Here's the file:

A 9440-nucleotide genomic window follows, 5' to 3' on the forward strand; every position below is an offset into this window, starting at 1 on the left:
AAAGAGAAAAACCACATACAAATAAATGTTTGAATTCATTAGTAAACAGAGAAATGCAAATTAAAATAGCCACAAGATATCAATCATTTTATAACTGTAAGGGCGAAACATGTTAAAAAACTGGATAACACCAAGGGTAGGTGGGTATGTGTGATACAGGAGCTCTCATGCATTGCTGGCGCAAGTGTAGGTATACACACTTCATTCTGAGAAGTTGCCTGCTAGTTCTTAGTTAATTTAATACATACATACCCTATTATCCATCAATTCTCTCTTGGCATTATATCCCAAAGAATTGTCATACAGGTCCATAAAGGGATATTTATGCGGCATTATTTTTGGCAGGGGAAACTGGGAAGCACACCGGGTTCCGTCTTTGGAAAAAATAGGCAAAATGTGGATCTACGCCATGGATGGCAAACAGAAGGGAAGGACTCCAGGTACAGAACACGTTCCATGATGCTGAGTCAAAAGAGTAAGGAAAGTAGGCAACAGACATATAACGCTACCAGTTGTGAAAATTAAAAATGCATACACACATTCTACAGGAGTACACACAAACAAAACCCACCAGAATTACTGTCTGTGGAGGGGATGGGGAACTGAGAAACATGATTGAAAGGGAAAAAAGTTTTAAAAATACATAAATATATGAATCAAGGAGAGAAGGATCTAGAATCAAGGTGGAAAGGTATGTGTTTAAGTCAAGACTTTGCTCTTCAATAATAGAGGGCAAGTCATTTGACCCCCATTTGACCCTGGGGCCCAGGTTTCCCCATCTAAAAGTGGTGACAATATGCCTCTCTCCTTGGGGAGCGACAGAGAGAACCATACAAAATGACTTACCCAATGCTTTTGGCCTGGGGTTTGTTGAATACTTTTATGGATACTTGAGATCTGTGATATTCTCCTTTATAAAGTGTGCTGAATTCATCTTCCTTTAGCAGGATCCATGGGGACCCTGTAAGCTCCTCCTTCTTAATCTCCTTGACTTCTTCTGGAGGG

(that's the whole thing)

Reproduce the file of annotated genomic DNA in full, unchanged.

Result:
A 9440-nucleotide genomic window follows, 5' to 3' on the forward strand; every position below is an offset into this window, starting at 1 on the left:
AAAGAGAAAAACCACATACAAATAAATGTTTGAATTCATTAGTAAACAGAGAAATGCAAATTAAAATAGCCACAAGATATCAATCATTTTATAACTGTAAGGGCGAAACATGTTAAAAAACTGGATAACACCAAGGGTAGGTGGGTATGTGTGATACAGGAGCTCTCATGCATTGCTGGCGCAAGTGTAGGTATACACACTTCATTCTGAGAAGTTGCCTGCTAGTTCTTAGTTAATTTAATACATACATACCCTATTATCCATCAATTCTCTCTTGGCATTATATCCCAAAGAATTGTCATACAGGTCCATAAAGGGATATTTATGCGGCATTATTTTTGGCAGGGGAAACTGGGAAGCACACCGGGTTCCGTCTTTGGAAAAAATAGGCAAAATGTGGATCTACGCCATGGATGGCAAACAGAAGGGAAGGACTCCAGGTACAGAACACGTTCCATGATGCTGAGTCAAAAGAGTAAGGAAAGTAGGCAACAGACATATAACGCTACCAGTTGTGAAAATTAAAAATGCATACACACATTCTACAGGAGTACACACAAACAAAACCCACCAGAATTACTGTCTGTGGAGGGGATGGGGAACTGAGAAACATGATTGAAAGGGAAAAAAGTTTTAAAAATACATAAATATATGAATCAAGGAGAGAAGGATCTAGAATCAAGGTGGAAAGGTATGTGTTTAAGTCAAGACTTTGCTCTTCAATAATAGAGGGCAAGTCATTTGACCCCCATTTGACCCTGGGGCCCAGGTTTCCCCATCTAAAAGTGGTGACAATATGCCTCTCTCCTTGGGGAGCGACAGAGAGAACCATACAAAATGACTTACCCAATGCTTTTGGCCTGGGGTTTGTTGAATACTTTTATGGATACTTGAGATCTGTGATATTCTCCTTTATAAAGTGTGCTGAATTCATCTTCCTTTAGCAGGATCCATGGGGACCCTGTAAGCTCCTCCTTCTTAATCTCCTTGACTTCTTCTGGAGGG